Gone with the Russian Trace: How Does Congress React to the Dismissal of the Head of the FBI?

Awkward dismissal of James Comey may lead to the Congressional appointment of a special commission that will investigate the links between Trump’s surroundings and Moscow.

Donald Trump made another unexpected decision — he dismissed Director of the Federal Bureau of Investigation James Comey. Comey himself found out about it during his speech to employees at the regional office in Los Angeles, when the urgent news about his dismissal appeared on TV, which at first he considered to be a joke.

Up until now, the only director of the FBI ever dismissed from his post was William Sessions. This happened in 1993, but then it was about the misuse of budget funds.

Congress’s Reaction

Trump’s administration stated that the reason for the dismissal was Comey having exceeded the level of permissible publicity in the investigation of Hillary Clinton’s hacked electronic correspondence case. However, during the election campaign, Trump complimented Comey for the publicity of the investigation process. That’s exactly why Democrats wisely emphasize that Trump should have dismissed the director of the FBI three months ago and not right after his last speech in Congress, where he was talking about the appearance of a “Russian trace” within the framework of the investigation. Moreover, he created a special FBI division that is dedicated only to this part of the investigation and requested additional financing from Congress.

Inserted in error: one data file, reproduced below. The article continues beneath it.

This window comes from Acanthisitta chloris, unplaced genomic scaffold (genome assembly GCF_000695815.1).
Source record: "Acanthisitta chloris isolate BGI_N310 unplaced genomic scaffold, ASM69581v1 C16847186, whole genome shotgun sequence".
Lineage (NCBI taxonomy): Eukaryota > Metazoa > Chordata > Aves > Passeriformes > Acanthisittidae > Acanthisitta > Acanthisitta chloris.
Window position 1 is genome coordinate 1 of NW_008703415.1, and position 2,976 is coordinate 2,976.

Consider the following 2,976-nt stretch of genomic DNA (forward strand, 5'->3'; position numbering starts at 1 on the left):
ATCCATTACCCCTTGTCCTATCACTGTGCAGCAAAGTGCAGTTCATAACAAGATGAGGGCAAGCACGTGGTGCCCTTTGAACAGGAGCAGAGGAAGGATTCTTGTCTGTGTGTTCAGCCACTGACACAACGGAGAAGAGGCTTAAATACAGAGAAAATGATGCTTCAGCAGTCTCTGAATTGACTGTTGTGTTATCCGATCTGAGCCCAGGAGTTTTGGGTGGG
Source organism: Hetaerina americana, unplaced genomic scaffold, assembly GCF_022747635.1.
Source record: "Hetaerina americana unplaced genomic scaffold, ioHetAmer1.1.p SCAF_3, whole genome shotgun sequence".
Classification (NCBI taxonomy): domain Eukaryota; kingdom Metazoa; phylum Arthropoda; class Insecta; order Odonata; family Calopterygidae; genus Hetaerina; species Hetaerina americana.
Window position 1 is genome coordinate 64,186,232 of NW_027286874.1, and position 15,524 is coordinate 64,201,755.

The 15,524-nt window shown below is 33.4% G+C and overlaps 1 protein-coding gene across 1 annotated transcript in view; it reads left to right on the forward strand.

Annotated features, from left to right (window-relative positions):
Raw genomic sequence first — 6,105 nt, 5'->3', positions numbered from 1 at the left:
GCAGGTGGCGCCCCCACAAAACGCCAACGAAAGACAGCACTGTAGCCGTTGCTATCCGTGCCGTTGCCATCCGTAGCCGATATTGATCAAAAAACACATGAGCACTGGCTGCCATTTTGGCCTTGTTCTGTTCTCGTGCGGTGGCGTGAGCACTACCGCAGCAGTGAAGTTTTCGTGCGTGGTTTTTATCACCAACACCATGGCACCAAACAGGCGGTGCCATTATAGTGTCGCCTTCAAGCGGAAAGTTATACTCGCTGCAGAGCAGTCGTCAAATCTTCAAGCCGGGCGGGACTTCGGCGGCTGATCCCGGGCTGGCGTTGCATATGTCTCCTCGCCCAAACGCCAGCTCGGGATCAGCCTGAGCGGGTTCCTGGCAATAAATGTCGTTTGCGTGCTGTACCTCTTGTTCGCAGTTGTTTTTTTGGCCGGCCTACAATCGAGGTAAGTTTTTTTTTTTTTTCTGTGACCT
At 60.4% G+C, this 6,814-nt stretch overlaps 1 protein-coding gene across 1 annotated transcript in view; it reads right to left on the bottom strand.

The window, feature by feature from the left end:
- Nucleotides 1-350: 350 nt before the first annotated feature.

Adam Schiff, a senior Democrat on the House Committee on Intelligence, said, “The decision by a president whose campaign associates are under investigation by the FBI for collusion with Russia to fire the man overseeing that investigation, upon the recommendation of an attorney general who has recused himself from that investigation, raises profound questions about whether the White House is brazenly interfering in a criminal matter.” Indeed, Sessions announced this decision to recuse himself after it became known that he lied at the Senate hearings about the lack of contacts with Russian officials.

Richard Burr, chairman of the Senate Intelligence Committee, said he was “troubled by the timing and reasoning of Director Comey’s termination … and his dismissal further confuses an already difficult investigation by the Committee.” By Thursday, May 11, seven Republicans had already expressed dissatisfaction with Comey’s dismissal.

Disagreements with the Authorities

At the time of his dismissal, Comey had been in charge of the FBI for four years, although usually a director is appointed for a 10-year term. It’s known that subordinates respected Comey, including his independence.

For example, at a recent hearing in Congress speaking in opposition to the current U.S. president, Comey said that he “found no information confirming tweets” from Trump saying that Barack Obama wiretapped him.